Using Spray Foam Around Your Home
Spray foam is a great insulation option, but it is especially demanding to apply because it is sticky and drys quickly. The instructions that come with spray foam have to be followed exactly in order to achieve optimal results. In fact, it is incredibly important to study the instructions before you buy a spray foam so you can avoid how not to use spray foam in your home. Here’s what you shouldn’t do when using spray foam in your home:
1. Buy Expired Spray Foam
Like food, expanding foam is best when it’s fresh, or at least not expired. So always make sure you’re getting a fresh batch by checking the ‘best by’ date on the bottom of the can before you purchase it.
2. Leave Your Hands, Arms and Eyes Exposed
Expanding foam is nearly impossible to keep off of your hands, and once it’s there, it’s equally hard to get it off. So unless you want to wear the foam until it wears off, put on gloves. Disposable vinyl or nitrile gloves are a good choice. And make sure to wear old clothes because you’ll probably get foam on those, too. When working on larger insulation projects like sound-proofing, disposable coveralls with a hood, and gloves, a face mask, and eye protection should be worn.
3. Use Spray Foam Around Electrical Boxes
When there is no insulation between the back of an electrical box and an outside wall, it may be possible to add some insulation behind it. However, be careful not to get the foam inside the box because it will jamb up parts and many spray foams are flammable. To avoid this problem, use low-expanding foam behind the electrical box, which fills gaps without applying force.
4. Use Spray Foam Around Recessed Ceiling Canister Lights
These lights are a prime area for heat loss, but be careful about some types of spray foam insulation around the top of ceiling light boxes. This can trap heat and increase the danger of fire. So make sure recessed canister lights are rated for close contact with insulation before enclosing them in this way. However, you can still fill air gaps around the electrical boxes for recessed light fixtures with an appropriately sized gasket.
5. Spray Foam Around Windows and Doors is A-Ok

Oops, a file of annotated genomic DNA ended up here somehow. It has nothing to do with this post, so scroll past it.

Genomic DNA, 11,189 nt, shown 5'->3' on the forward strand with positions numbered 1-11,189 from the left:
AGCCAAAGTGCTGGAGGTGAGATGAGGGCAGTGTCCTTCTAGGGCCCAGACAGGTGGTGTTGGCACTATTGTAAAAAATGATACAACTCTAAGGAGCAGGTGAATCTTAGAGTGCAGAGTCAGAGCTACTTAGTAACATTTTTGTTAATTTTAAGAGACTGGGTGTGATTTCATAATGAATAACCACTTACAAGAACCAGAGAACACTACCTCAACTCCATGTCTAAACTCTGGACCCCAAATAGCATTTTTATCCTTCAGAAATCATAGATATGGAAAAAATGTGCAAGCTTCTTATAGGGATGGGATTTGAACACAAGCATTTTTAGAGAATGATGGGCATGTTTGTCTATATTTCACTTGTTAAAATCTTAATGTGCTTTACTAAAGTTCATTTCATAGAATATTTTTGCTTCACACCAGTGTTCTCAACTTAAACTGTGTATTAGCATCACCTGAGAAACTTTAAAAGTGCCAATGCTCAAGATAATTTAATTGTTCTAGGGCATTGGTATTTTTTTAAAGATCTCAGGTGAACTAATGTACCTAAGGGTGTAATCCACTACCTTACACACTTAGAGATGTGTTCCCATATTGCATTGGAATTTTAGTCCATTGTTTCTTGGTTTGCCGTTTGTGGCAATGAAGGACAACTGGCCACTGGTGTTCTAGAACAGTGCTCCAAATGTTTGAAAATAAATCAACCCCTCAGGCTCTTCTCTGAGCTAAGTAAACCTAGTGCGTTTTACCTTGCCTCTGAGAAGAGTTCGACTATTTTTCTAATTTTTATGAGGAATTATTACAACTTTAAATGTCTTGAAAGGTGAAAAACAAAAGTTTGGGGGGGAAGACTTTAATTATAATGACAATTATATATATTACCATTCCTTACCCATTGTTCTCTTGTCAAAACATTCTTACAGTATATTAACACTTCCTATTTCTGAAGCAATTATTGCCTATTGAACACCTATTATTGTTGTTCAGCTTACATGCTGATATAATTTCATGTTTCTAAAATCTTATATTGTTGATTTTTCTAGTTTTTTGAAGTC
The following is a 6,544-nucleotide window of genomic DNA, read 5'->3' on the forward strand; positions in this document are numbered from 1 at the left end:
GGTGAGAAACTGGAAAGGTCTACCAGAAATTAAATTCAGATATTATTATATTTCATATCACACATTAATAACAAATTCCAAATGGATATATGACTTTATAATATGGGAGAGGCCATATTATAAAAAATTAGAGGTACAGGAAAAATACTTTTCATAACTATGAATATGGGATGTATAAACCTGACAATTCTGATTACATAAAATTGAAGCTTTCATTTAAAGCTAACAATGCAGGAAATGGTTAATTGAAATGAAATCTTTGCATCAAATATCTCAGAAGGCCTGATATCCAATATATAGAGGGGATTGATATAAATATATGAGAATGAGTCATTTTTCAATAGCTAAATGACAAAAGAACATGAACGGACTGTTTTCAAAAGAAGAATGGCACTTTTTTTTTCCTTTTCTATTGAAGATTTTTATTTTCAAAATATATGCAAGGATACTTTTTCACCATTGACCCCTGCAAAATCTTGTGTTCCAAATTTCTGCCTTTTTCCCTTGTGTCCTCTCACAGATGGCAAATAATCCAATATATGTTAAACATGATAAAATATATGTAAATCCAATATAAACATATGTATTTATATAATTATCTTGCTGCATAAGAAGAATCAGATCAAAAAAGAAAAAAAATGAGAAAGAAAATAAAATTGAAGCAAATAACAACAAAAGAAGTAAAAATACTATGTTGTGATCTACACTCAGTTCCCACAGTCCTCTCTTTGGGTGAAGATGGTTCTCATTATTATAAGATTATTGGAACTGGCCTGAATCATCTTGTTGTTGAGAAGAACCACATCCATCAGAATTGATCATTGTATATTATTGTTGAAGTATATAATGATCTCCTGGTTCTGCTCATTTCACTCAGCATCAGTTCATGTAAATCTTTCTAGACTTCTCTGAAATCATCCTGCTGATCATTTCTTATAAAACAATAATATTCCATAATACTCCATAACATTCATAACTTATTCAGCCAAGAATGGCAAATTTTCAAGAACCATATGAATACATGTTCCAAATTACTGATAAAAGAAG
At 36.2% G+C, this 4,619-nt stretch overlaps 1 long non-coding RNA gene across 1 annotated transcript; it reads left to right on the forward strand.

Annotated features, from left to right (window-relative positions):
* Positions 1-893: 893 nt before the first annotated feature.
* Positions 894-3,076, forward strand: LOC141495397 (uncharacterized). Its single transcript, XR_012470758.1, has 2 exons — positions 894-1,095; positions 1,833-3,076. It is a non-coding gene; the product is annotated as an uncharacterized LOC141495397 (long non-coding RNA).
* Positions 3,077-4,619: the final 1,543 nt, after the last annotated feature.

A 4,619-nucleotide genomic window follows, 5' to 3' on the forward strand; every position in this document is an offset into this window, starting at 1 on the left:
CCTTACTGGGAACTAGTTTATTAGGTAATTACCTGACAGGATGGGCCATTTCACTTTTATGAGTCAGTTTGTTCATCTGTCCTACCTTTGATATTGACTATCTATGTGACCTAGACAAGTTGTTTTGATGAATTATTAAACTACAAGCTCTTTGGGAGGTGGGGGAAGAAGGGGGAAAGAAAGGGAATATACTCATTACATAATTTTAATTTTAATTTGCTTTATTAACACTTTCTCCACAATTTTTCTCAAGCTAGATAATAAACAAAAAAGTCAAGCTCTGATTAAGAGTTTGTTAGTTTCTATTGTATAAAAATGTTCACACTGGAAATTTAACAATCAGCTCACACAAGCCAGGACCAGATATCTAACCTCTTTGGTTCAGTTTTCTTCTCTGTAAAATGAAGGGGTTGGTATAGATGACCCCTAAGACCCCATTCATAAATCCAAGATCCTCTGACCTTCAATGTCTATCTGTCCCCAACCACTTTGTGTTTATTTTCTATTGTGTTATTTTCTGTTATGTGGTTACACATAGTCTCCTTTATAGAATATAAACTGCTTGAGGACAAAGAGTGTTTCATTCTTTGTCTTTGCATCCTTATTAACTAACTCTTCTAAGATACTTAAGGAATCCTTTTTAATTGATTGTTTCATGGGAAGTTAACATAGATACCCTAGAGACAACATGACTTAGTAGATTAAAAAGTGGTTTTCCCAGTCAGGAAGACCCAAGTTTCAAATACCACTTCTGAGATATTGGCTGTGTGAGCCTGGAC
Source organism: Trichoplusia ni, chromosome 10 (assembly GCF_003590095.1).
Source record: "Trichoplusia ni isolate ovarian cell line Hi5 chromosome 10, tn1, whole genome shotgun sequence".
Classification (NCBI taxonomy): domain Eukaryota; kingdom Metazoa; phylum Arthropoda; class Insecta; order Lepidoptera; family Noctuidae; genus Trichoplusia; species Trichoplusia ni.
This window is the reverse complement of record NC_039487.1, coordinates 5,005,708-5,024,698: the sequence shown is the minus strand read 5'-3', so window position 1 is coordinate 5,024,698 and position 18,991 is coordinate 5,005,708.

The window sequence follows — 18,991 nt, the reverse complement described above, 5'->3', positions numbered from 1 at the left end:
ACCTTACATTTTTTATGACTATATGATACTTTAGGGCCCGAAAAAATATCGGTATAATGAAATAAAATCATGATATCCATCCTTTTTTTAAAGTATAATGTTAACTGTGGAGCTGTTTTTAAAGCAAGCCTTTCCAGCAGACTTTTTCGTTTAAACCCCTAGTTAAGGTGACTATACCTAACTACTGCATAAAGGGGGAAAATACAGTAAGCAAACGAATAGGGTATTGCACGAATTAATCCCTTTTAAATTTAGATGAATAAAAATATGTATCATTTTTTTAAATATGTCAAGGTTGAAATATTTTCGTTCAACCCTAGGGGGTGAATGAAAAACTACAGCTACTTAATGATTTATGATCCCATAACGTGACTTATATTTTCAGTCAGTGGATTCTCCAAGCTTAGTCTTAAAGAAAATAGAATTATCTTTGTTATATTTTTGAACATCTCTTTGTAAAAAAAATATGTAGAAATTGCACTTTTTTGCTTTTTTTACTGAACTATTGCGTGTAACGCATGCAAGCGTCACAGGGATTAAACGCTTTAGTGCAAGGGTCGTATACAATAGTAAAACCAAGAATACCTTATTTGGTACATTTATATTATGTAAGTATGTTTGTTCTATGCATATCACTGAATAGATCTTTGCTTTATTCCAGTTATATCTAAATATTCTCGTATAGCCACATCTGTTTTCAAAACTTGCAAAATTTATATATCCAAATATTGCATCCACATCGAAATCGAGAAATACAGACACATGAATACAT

Sealing around windows and doors is one of the most common uses for expanding foam. But it can actually push the jamb inward, making them impossible to open. Avoid this by using minimal expanding foam. It’s formulated to fill the space around windows and doors without excess expansion. Look for cans labeled for use on windows and doors. Another good idea is to fill the space with two layers. Push the applicator tip all the way to the back of the space and move it quickly along as you pull the trigger. Let this first layer expand and cure. Then add another if necessary.
6. Set the Can Wherever
A problem with expanding foam is that sometimes it expands when you don’t want it to, like when you’re done foaming and set the can down. One way to avoid this is to keep a cardboard box handy and always set the foam can in the box to catch the drips and to prevent a big mess.
7. Wipe Away the Foam Mess Immediately
When foam goes where you don’t want it, you’ll be tempted to wipe it up. DON’T (With the exception of eyes and skin)! You’ll only spread the goo and make the mess worse. Instead, let it harden completely and then scrape or sand it off. A serrated knife with a flexible blade is perfect for cutting off excess foam.
We all know spray foam is an insulation powerhouse, but here are some genius uses for this useful product that you may not have considered. Check out these 12 brilliant uses for spray foam that will blow your mind.